Internet Access

Take time to figure out which hotels offer Internet access, if you know you’ll need it. The Hotel Nacional offers the most reliable access, but there are others that offer connection cards that you can purchase and use in the lobby. Knowing in advance will save you time and hassle.

Know the Rules

As of now, it’s still somewhat complicated to travel to Cuba. You need permission from the Cuban government and a visa if you’re traveling as press or with an educational or religious organization, and even if you’re just a tourist, you will need a tourist visa. There’s also a spending limit in place for Americans. Read up on the current regulations (they will be changing soon) to be sure you’re in the know and have everything required before take off. Make copies of your visa and don’t lose it.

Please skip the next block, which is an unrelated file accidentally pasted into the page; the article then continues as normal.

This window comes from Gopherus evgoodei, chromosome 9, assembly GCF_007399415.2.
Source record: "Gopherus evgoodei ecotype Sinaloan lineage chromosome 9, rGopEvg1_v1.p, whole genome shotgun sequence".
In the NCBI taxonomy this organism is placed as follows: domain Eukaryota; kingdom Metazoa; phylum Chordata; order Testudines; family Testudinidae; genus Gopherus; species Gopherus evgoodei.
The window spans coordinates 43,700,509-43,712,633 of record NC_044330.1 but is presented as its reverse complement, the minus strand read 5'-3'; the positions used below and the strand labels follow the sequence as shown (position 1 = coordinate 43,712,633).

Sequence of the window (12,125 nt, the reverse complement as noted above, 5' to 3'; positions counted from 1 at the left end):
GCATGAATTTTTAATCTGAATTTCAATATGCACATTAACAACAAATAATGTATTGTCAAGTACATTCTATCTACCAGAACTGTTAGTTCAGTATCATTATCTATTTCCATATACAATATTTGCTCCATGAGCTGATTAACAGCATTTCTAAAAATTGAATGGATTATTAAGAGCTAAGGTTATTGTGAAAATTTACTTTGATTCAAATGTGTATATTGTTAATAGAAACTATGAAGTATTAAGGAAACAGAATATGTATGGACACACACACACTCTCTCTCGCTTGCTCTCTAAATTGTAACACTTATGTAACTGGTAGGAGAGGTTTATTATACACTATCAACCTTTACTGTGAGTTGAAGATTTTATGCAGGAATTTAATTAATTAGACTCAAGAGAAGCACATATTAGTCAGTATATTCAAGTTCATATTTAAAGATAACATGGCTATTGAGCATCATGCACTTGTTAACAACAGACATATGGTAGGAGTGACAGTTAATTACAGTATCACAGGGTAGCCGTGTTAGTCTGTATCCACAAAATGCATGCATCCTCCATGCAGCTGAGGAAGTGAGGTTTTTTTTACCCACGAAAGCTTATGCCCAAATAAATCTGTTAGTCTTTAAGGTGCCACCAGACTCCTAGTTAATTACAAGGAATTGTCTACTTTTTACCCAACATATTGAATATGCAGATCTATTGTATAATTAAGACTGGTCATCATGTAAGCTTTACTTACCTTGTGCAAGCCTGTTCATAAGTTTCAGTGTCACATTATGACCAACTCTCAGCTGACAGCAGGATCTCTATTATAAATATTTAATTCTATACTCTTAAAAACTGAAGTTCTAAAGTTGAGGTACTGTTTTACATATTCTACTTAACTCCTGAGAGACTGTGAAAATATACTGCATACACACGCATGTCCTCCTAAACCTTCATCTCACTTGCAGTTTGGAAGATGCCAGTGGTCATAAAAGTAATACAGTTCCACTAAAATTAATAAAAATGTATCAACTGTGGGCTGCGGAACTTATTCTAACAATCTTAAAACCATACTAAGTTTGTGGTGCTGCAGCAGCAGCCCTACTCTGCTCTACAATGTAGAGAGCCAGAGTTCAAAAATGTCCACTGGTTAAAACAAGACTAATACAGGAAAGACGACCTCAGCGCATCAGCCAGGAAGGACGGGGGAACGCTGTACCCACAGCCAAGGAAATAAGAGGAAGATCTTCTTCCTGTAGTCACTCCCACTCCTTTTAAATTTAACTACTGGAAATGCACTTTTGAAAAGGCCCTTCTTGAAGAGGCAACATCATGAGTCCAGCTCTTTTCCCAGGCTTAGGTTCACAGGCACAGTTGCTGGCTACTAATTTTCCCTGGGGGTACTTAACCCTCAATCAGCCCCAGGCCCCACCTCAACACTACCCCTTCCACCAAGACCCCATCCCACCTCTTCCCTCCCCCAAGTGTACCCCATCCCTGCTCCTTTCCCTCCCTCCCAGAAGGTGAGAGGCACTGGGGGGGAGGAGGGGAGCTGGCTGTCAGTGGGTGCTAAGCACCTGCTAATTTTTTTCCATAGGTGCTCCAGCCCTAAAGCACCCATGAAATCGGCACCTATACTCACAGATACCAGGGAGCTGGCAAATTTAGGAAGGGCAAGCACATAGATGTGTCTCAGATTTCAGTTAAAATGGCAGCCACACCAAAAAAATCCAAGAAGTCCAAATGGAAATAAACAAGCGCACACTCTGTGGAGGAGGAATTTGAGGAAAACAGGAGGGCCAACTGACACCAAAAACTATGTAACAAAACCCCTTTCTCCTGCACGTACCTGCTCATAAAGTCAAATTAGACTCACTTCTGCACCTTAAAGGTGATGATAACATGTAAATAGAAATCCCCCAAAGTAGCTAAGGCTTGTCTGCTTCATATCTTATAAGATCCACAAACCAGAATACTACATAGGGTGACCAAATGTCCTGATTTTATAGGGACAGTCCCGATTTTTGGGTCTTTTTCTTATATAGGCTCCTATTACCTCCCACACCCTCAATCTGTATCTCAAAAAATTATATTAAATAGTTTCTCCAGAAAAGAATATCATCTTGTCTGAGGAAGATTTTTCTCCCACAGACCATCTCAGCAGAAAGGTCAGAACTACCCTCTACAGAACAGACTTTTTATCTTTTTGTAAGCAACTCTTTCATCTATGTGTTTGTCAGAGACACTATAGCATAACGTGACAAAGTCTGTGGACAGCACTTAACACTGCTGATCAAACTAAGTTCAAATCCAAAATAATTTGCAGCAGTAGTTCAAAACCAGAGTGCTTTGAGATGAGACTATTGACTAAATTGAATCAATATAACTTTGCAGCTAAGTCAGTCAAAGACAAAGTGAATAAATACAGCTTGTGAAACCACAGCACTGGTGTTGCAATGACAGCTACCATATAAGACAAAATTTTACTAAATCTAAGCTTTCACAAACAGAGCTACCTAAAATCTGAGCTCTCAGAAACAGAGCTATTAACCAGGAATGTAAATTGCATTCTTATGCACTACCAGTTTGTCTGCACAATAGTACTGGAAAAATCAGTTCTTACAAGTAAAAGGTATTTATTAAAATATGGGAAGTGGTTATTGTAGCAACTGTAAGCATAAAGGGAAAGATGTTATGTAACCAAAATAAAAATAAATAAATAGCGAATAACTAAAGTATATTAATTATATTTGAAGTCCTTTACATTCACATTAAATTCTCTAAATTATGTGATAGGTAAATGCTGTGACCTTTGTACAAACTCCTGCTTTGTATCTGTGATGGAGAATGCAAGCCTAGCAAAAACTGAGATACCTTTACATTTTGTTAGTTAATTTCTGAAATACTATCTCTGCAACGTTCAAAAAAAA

Go Old School

For those who rely on smartphones for every aspect of daily life – you’re out of luck. Your cell phone will not work in Cuba. For important apps like navigation, restaurant reviews and tourist hotspots, iPhones offer some for Havana that do not require Wi-Fi or a cell tower. Download those BEFORE you get there. Otherwise go old school and stock up on tourist books and maps.

WHAT TO PACK:

Cash and a Secure Bag or Backpack

As of now, American credit cards are not accepted in Cuba and traveler’s checks are difficult to cash. This means you will need to bring a ton of cash and a bag secure enough to carry it in. Hiding money in various places and leaving some in your room’s lock box (if you have one) is best. Havana has Western Union for emergencies but it’s not reliable, according to rumors.

Tons of Sunscreen

It’s a hot, sunny country with little to no access to proper sunscreens and you will be outdoors all day. Don’t rely on buying it at one of the few modern hotels. It will be overpriced and most likely not the brand you want. A bunch of carryon-sized bottles is best.